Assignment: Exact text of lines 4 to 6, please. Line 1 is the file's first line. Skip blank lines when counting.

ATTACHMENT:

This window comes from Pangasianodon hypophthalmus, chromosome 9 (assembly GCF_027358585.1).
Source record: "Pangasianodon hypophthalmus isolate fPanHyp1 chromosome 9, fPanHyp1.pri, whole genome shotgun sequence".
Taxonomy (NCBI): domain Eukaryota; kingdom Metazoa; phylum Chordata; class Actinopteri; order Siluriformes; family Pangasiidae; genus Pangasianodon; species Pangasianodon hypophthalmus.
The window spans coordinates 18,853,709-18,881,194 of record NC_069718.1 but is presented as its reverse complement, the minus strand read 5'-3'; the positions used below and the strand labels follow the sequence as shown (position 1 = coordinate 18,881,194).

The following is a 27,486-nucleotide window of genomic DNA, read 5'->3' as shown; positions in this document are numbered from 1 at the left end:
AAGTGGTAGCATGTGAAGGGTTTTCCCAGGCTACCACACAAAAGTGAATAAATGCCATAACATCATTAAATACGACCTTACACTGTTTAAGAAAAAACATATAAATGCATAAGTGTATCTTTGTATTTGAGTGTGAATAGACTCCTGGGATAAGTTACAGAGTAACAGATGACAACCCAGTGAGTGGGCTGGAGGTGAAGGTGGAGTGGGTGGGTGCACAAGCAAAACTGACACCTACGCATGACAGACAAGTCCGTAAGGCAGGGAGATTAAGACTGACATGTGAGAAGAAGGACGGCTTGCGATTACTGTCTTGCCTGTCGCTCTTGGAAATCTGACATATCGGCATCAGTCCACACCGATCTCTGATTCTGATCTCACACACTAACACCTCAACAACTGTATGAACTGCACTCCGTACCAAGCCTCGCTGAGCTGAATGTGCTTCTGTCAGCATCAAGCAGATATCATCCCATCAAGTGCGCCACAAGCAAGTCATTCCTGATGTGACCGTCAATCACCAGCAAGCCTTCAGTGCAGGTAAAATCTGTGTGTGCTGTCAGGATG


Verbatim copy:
The window spans coordinates 18,853,709-18,881,194 of record NC_069718.1 but is presented as its reverse complement, the minus strand read 5'-3'; the positions used below and the strand labels follow the sequence as shown (position 1 = coordinate 18,881,194).

The following is a 27,486-nucleotide window of genomic DNA, read 5'->3' as shown; positions in this document are numbered from 1 at the left end:
AAGTGGTAGCATGTGAAGGGTTTTCCCAGGCTACCACACAAAAGTGAATAAATGCCATAACATCATTAAATACGACCTTACACTGTTTAAGAAAAAACATATAAATGCATAAGTGTATCTTTGTATTTGAGTGTGAATAGACTCCTGGGATAAGTTACAGAGTAACAGATGACAACCCAGTGAGTGGGCTGGAGGTGAAGGTGGAGTGGGTGGGTGCACAAGCAAAACTGACACCTACGCATGACAGACAAGTCCGTAAGGCAGGGAGATTAAGACTGACATGTGAGAAGAAGGACGGCTTGCGATTACTGTCTTGCCTGTCGCTCTTGGAAATCTGACATATCGGCATCAGTCCACACCGATCTCTGATTCTGATCTCACACACTAACACCTCAACAACTGTATGAACTGCACTCCGTACCAAGCCTCGCTGAGCTGAATGTGCTTCTGTCAGCATCAAGCAGATATCATCCCATCAAGTGCGCCACAAGCAAGTCATTCCTGATGTGACCGTCAATCACCAGCAAGCCTTCAGTGCAGGTAAAATCTGTGTGTGCTGTCAGGATG